Big Data

How big data helped raise big money on the campaign

In a revealing interview, analytics firm CFB Strategies explains how big data helped his company generate over $90 million in contributions, and what business can learn from fundraising tactics.

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Image: CFB Strategies


"Big data means a lot of different things," said Trace Anderson. And it comes from many places, including logs of demographic and psychographic profiles, mobile, social media, email, and a host of other sources. If aggregated and deployed properly, he explained, big data can make your company more efficient and increase ROI. "Data gives us the ability to recognize what type of solicitation is most effective in each medium and who is most likely to give through that medium."

SEE: Big data Policy (Tech Pro Research report)

Anderson speaks from experience. His firm, New York-based analytics company CFB Strategies, helped raised tens of millions of dollars from millions of voters for the Ted Cruz campaign. "From a political fundraising perspective," Anderson said, "so-called big data helps campaigns segment fundraising solicitations based on who is most likely to give, at what amount they are likely to give, and who is going to be the most responsive to certain messages."

The numbers are impressive. During the campaign, CFB:

  • Raised more than $92 million
  • Managed more than 1.5 million donations
  • Collected donations from more than 500,000 donors
  • Managed more than a million emails containing almost $35 million
  • Managed more than 300,000 grassroots volunteers
  • Stored more than 21 million records
  • Handled more than 500,000 API calls per day
  • Signed up 317,000 volunteers

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Anderson spent twenty years on the business side of politics, working as a lawyer, strategist, and campaign manager in high-profile elections, including the 2012 Cruz for Senate campaign, and in the key state of Ohio during the 2004 Bush re-election campaign.

Campaigns and campaign consultants alike are run much like small businesses. Long a proponent of data as method of making companies more efficient, Anderson founded CFB Strategies in 2007 in response to technological frustrations he faced working on campaigns. "[I believe] that data-driven analytics will continue to change the face of politics, business, and society," said Anderson.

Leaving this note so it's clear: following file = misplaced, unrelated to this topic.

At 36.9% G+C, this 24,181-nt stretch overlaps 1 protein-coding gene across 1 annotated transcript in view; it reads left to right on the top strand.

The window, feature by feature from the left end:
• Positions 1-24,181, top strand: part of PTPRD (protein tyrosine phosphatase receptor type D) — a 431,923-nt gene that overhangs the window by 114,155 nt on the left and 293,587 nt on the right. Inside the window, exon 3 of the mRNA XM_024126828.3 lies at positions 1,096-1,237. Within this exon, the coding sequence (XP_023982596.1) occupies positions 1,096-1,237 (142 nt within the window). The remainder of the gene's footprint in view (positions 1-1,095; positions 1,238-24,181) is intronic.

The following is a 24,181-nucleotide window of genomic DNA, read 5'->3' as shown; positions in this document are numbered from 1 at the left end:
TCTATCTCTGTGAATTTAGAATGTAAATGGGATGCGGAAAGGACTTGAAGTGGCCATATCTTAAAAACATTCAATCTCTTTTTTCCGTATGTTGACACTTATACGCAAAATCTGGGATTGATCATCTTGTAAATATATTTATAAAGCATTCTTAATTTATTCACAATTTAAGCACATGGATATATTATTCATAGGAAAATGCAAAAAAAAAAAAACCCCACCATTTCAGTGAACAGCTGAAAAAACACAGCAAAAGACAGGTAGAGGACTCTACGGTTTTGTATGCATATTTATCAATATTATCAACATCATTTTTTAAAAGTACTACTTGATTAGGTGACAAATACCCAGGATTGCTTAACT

CFB integrates several components of data aggregation, digital outreach and messaging, fundraising, and microtargeting with robocalls and direct mail. The cloud-based phone call application offers a number of sub-applications that help campaigns run call centers and collect data. Voter information is then ingested and analyzed. "All of the data flows immediately into the Campaign Cloud," Anderson said, "allowing us to build reports, dashboards, and segmentations for modeling."

SEE: Quick glossary: Big data (Tech Pro Research report)

SMBs and enterprise companies alike, he said, can learn from his tactics. In an extensive interview Anderson explained what he learned from the 2016 campaign, why big data matters to business, and the next big trends for big data.

Could you explain the tech behind the CFB product and business model?

Essentially, Campaign Cloud is a customized CRM for politics that gives campaigns one centralized data platform to operate all of their operations, including Voter, Volunteer, and Donor profiles. Integration of Web-to-Lead allows signups from the website to automatically flow into the database. Additionally, case management segments and routes inquiries from the website or through email to the proper staff member for immediate interaction. Think of the campaign cloud as the central data hub of the campaign.

Our specific package is called Campaign Cloud, which has over 37 unique objects that help automate what political organizations need to do on a daily basis. This includes unique GUI created by Visualforce backend processes that utilize Apex code, Apex classes, Apex triggers, Java, PHP, Google API, and other processes that give a user a fluid interface but allows them the ability to highly customize their use case.

How did big data lead to big fundraising?